4) Tol­er­ate hunger and crav­ing. Over­weight peo­ple often con­fuse the two. You expe­ri­ence hunger when your stom­ach feels emp­ty. Crav­ing is an urge to eat, usu­al­ly expe­ri­enced in the mouth or throat, even if your stom­ach is full.

When do peo­ple expe­ri­ence crav­ings?

Trig­gers can be envi­ron­men­tal (see­ing or smelling food), bio­log­i­cal (hor­mon­al changes), social (being with oth­ers who are eat­ing), men­tal (think­ing about or imag­in­ing tempt­ing food), or emo­tion­al (want­i­ng to soothe your­self when you are upset). The trig­ger itself is less impor­tant than what you do about it. Dieters need to learn exact­ly what to say to them­selves and what to do when they have crav­ings so they can wait until their next planned meal or snack.

How can peo­ple learn that they don’t have to eat in response to hunger or crav­ing?

I ask dieters, once they get med­ical clear­ance, to skip lunch one day, not eat­ing between break­fast and din­ner. Just doing this exer­cise once proves to dieters that hunger is nev­er an emer­gency, that it is tol­er­a­ble, that it doesn’t keep get­ting worse, but instead, comes and goes, and that they don’t need to “fix” their usu­al­ly mild dis­com­fort by eat­ing. It helps them lose their fear of hunger. They also learn alter­na­tive actions to help them change their focus of atten­tion. Feel hun­gry? Well, try call­ing a friend, tak­ing a walk, play­ing a com­put­er game, doing some email, read­ing a diet book, surf­ing the net, brush­ing your teeth, doing a puz­zle. My ulti­mate goal is to train the dieter to resist temp­ta­tions by firm­ly say­ing “No choice”, to them­selves, then nat­u­ral­ly turn­ing their atten­tion back to what they had been doing or engag­ing in what­ev­er activ­i­ty comes next.

You said ear­li­er that some crav­ings fol­low an emo­tion­al reac­tion to stress­ful sit­u­a­tions. Can you elab­o­rate on that, and explain how cog­ni­tive tech­niques help?

In the short term, the most effec­tive way is to iden­ti­fy the prob­lem and try to solve it. If there is noth­ing you can do at the moment, call a friend, do deep breath­ing or relax­ation exer­cis­es, take a walk to clear your mind, or dis­tract your­self in anoth­er way. Read a card that reminds you that you all cer­tain­ly not be able to lose weight or keep it off if you con­stant­ly turn to food to com­fort your­self when you are upset. Peo­ple with­out weight prob­lems gen­er­al­ly don’t turn to food when they are upset. Dieters can learn to do oth­er things, too.

And in the long term, I encour­age peo­ple to exam­ine and change their under­ly­ing beliefs and inter­nal rules. Many peo­ple, for exam­ple, want to do every­thing (and expect oth­ers to do every­thing) in a per­fect way 100% of the time, and that is sim­ply impos­si­ble. This kind of think­ing leads to stress.

The title of the book includes a  train your brain  promise. Can you tell us a bit about the grow­ing lit­er­a­ture that ana­lyzes the neu­ro­bi­o­log­i­cal impact of cog­ni­tive ther­a­py?

AmygdalaYes, that is a very excit­ing area. For years, we could only mea­sure the impact of cog­ni­tive ther­a­py based on psy­cho­log­i­cal assess­ments. Today, thanks to fMRI and oth­er neu­roimag­ing tech­niques, we are start­ing to under­stand the impact our actions can have on spe­cif­ic parts of the brain.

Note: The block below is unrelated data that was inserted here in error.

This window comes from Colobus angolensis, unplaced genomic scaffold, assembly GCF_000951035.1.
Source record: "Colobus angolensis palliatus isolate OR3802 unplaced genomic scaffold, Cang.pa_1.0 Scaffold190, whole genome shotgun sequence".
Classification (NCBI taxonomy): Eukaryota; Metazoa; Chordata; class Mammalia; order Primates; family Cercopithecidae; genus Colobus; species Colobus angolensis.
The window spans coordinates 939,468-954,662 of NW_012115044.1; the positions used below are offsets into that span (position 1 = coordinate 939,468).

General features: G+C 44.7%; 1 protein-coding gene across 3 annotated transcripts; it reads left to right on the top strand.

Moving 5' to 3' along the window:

For exam­ple, take spi­der pho­bia. In a 2003 paper (Note: ref­er­ence below)  sci­en­tists observed how, pri­or to the ther­a­py, the fear induced by view­ing film clips depict­ing spi­ders was cor­re­lat­ed with sig­nif­i­cant aAmygdala fMRIacti­va­tion of spe­cif­ic brain areas, like the amyg­dala (Edi­tor note: pics added for illus­tra­tion. On the left, the yel­low cir­cle shows the loca­tion of the amyg­dala. On the right, the red col­or indi­cates the lev­el of acti­va­tion of the amyg­dala, the “fear cen­ter of the brain”). After the inter­ven­tion was com­plete (one three-hour group ses­sion per week, for four weeks), view­ing the same spi­der films did not pro­voke acti­va­tion of those areas. Those indi­vid­u­als were able to “train their brains and man­aged to reduce the brain response that typ­i­cal­ly trig­gers auto­mat­ic stress respons­es. And we are talk­ing about adults.

Dr. Beck, that is exact­ly what we find most excit­ing about this emerg­ing field of neu­ro­plas­tic­i­ty: the aware­ness that we can improve our lives by refin­ing, “train­ing” our brains, and the grow­ing research behind a num­ber of tools such as cog­ni­tive ther­a­py. Thanks a lot for shar­ing your thoughts with us.

My plea­sure.


Research Papers men­tioned

Stahre L, Hll­strm T. (2005). “A short-term cog­ni­tive group treat­ment pro­gram gives sub­stan­tial weight reduc­tion up to 18 months from the end of treat­ment. A ran­dom­ized con­trolled tri­al” Eat­ing and Weight Dis­or­ders. 2005 Mar;10(1):51–8.

Paque­tte, V., Levesque, J., Men­sour, B., Ler­oux, J. M., Beau­doin, G., Bour­gouin, P., et al. (2003). Effects of cog­ni­tive-behav­ioral ther­a­py on the neur­al cor­re­lates of spi­der pho­bia. Neu­roim­age, 18, 401–409.

Leave a Reply...

Loading Facebook Comments ...

46 Responses

  1. Sarah Connar says:

    Train your brain to think like a thin per­son”
    That is a hor­ri­bly dis­crim­i­nate head­line, you make it seem like there is a bio­log­i­cal dif­fer­ence in the men­tal­i­ty or cog­ni­tive abil­i­ties between a thin and obese indi­vid­ual. While there are some bio­log­i­cal traits that lead to obe­si­ty , I don’t think that obe­si­ty can be so read­i­ly trained into some sort of mind­set to becom­ing thin.